Georgia commission fails to expand solar net metering program


The Georgia Public Service Commission (PSC) voted on Tuesday to raise electric rates, to maintain the cap on net metering, and to impose a $100 interconnection fee for new solar customers.

The new interconnection fee is hard for potential rooftop solar owners to take, but it is half of what was previously proposed.  In October, Georgia Power proposed a $200 interconnection fee, citing a “cost shift” on non-solar customers by rooftop solar customers as the reasoning behind the new proposed interconnection charge. The “cost shift” is a utility anti-rooftop solar concept that utilities use to justify raising rates and increasing profits. The argument is that rooftop solar programs lead to a cross-subsidization of solar customers by those who have not yet adopted the technology.

The PSC commissioners agreed that Georgia Power will pay 6.68 cents per kWh for electricity generated by owners of rooftop solar panels, but only after the solar owners have paid full retail rate for the electricity they’ve used. Previously Georgia Power subtracted the solar-generated electricity from residents’ bills, which is the way net metering works in most states. That plan will be grandfathered for those who already have solar, but new solar users will have to pay their full electric bill first, before seeing payback on their solar generating system.

Georgia Power’s controversial cap of 5,000 net metering customers will remain. A net metering policy was spelled out in Georgia Power’s 2019 rate case, enabling Georgia Public Service Commission to offer net metering with monthly netting to 5,000 rooftop solar customers or 32 MW of capacity, whichever comes first. Georgia allows for net metering on residential systems of up to 10 kW or commercial of up to 100 kW commercial.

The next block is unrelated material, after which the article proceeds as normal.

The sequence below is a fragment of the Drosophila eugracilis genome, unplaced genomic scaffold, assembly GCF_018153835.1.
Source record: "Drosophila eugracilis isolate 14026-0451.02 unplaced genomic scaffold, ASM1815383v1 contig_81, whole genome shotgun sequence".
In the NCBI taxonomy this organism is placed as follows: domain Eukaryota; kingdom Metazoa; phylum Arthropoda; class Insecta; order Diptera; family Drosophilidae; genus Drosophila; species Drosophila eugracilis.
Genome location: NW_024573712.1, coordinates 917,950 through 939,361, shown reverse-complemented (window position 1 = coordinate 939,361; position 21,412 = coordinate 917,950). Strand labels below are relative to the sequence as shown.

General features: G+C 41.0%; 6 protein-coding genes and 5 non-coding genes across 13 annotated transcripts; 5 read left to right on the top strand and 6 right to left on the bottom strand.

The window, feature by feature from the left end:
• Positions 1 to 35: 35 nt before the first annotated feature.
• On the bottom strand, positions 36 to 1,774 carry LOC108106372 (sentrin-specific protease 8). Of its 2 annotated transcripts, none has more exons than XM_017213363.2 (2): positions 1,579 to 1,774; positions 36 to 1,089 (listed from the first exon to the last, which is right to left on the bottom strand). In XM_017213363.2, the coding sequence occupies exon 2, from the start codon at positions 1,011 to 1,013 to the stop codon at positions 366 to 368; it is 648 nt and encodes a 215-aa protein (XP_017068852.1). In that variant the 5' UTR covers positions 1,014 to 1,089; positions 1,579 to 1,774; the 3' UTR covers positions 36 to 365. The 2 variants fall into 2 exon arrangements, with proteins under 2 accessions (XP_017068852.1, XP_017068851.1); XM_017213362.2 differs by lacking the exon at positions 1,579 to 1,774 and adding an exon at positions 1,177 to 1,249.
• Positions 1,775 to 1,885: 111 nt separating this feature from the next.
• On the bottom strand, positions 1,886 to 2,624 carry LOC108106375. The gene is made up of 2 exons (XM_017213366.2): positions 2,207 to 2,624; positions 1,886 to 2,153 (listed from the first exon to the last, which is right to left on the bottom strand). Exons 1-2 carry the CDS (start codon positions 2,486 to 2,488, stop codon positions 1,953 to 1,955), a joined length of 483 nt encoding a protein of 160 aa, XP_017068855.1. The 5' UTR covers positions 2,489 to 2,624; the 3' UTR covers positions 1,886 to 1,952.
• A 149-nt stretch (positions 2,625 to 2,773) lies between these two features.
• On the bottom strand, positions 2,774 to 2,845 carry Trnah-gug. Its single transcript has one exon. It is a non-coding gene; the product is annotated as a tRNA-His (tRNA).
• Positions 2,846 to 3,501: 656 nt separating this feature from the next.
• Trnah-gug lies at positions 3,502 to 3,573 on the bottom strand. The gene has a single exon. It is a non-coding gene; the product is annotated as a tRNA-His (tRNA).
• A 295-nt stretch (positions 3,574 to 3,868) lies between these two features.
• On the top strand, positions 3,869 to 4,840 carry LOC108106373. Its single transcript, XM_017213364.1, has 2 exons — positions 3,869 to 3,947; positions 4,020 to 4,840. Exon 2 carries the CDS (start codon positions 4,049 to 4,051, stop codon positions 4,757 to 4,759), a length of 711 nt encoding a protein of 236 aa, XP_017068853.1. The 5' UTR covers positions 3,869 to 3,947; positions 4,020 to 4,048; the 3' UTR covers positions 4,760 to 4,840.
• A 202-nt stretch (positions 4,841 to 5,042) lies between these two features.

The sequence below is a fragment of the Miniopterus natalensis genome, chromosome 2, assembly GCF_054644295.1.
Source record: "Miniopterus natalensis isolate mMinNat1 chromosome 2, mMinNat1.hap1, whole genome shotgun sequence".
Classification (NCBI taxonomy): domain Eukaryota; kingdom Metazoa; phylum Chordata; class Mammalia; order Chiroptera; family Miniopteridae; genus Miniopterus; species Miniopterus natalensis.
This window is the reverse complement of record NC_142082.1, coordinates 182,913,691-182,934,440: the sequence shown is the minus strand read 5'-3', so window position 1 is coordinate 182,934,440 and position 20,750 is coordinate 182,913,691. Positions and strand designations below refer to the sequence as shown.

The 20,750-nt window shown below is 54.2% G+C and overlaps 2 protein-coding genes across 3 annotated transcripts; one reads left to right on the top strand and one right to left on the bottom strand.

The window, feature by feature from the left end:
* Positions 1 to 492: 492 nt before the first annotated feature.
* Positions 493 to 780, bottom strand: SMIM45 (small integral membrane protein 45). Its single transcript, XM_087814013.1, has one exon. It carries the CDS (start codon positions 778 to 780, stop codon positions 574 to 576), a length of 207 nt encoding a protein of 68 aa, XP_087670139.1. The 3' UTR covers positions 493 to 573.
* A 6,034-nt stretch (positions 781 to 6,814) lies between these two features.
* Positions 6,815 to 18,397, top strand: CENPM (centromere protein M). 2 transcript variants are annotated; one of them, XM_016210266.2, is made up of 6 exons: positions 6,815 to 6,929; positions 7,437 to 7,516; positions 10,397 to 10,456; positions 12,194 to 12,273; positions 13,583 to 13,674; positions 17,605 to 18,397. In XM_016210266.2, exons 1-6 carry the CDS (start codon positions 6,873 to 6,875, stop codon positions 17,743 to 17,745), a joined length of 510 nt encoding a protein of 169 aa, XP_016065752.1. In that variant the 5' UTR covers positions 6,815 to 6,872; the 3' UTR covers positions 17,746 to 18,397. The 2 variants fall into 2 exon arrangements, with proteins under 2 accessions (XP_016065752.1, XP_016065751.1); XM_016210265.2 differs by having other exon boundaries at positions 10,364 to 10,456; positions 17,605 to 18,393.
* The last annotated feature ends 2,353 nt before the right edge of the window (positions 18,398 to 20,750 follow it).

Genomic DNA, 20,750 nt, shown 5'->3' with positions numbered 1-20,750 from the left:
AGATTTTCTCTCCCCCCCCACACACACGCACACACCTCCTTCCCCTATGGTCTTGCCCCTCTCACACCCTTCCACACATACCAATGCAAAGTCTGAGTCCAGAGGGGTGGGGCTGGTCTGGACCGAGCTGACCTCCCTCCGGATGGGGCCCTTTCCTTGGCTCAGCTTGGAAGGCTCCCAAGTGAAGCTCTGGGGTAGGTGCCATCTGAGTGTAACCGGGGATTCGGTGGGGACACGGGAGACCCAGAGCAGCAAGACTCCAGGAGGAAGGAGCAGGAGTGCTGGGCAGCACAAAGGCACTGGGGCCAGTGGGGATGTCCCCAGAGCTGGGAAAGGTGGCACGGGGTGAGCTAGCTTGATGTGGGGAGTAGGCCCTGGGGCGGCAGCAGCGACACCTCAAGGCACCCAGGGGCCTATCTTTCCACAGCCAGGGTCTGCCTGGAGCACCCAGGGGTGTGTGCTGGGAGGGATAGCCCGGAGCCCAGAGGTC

The program has been effective at encouraging solar adoption, and as a result the cap of 5,000 customers has been reached in past years. At the beginning of the program, some renewable energy advocates, including Katie Chiles Ottenweller, southeast director at Vote Solar, expressed discontent over the size of the program and predicted that the program would quickly reach capacity.

“We know that GPC will continue to fight fair compensation rates for rooftop solar, but we are particularly disappointed that the PSC let them get away with it,” said Kevin Lucas, senior director of utility regulation and policy for the Solar Energy Industries Association (SEIA). “The Commissioners had all the information and data they needed to expand the pilot monthly netting program and spur Georgia’s rooftop solar market, but they simply chose not to do so. Frustratingly, the PSC’s failure to expand the pilot program and only offer a temporary increase for exported energy will keep the state’s rooftop solar sector mired at the bottom of the national rankings.”

Georgia ranks 7th nationally in the SEIA solar deployment tracker, with over 4.3 GW installed to date. The state holds over 4,400 solar jobs, houses 176 solar businesses, and roughly 4% of the state’s total electricity comes from solar energy. Read more about Georgia’s solar policies here.

SEIA intervened in the case alongside Vote Solar and the Georgia Solar Energy Industries Association (GASEIA). The coalition’s joint comments include analysis showing how customers could have saved money under a different rate structure.“The PSC’s small and temporary increase for exported rooftop solar energy will not encourage any economic development in the Georgia rooftop solar market,” said Allison Kvien, southeast regulatory director at Vote Solar. “Policymakers should be working to expand solar access, not stifle it. As we begin a new legislative session in a few short weeks, we’ll be looking to state legislators to take real action and make Georgia a place where people have the ability and the real, economic option to manage their energy bills through rooftop solar adoption.”

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